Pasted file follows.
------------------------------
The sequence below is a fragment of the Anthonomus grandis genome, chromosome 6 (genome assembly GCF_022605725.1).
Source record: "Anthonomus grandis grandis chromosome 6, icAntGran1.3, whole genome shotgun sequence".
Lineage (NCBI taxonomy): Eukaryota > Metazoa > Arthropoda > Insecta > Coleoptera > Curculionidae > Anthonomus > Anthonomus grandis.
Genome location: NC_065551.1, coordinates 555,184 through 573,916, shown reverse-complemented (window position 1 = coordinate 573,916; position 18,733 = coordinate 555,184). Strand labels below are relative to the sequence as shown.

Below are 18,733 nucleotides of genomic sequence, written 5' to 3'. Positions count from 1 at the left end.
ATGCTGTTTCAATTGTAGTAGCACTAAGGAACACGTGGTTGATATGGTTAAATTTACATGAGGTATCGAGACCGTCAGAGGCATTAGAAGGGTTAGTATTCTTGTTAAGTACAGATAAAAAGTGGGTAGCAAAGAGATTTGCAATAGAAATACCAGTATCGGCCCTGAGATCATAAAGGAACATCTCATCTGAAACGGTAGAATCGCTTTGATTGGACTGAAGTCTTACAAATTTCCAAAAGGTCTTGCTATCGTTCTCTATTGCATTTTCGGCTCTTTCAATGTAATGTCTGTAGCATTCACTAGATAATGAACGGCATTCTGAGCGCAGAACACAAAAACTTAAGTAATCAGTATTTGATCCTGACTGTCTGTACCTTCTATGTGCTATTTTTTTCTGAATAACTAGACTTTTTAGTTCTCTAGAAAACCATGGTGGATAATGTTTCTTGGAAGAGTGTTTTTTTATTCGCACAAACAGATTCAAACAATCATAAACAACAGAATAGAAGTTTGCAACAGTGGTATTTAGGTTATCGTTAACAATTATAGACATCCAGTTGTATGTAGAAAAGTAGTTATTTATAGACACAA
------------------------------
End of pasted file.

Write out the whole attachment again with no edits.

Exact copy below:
The sequence below is a fragment of the Anthonomus grandis genome, chromosome 6 (genome assembly GCF_022605725.1).
Source record: "Anthonomus grandis grandis chromosome 6, icAntGran1.3, whole genome shotgun sequence".
Lineage (NCBI taxonomy): Eukaryota > Metazoa > Arthropoda > Insecta > Coleoptera > Curculionidae > Anthonomus > Anthonomus grandis.
Genome location: NC_065551.1, coordinates 555,184 through 573,916, shown reverse-complemented (window position 1 = coordinate 573,916; position 18,733 = coordinate 555,184). Strand labels below are relative to the sequence as shown.

Below are 18,733 nucleotides of genomic sequence, written 5' to 3'. Positions count from 1 at the left end.
ATGCTGTTTCAATTGTAGTAGCACTAAGGAACACGTGGTTGATATGGTTAAATTTACATGAGGTATCGAGACCGTCAGAGGCATTAGAAGGGTTAGTATTCTTGTTAAGTACAGATAAAAAGTGGGTAGCAAAGAGATTTGCAATAGAAATACCAGTATCGGCCCTGAGATCATAAAGGAACATCTCATCTGAAACGGTAGAATCGCTTTGATTGGACTGAAGTCTTACAAATTTCCAAAAGGTCTTGCTATCGTTCTCTATTGCATTTTCGGCTCTTTCAATGTAATGTCTGTAGCATTCACTAGATAATGAACGGCATTCTGAGCGCAGAACACAAAAACTTAAGTAATCAGTATTTGATCCTGACTGTCTGTACCTTCTATGTGCTATTTTTTTCTGAATAACTAGACTTTTTAGTTCTCTAGAAAACCATGGTGGATAATGTTTCTTGGAAGAGTGTTTTTTTATTCGCACAAACAGATTCAAACAATCATAAACAACAGAATAGAAGTTTGCAACAGTGGTATTTAGGTTATCGTTAACAATTATAGACATCCAGTTGTATGTAGAAAAGTAGTTATTTATAGACACAA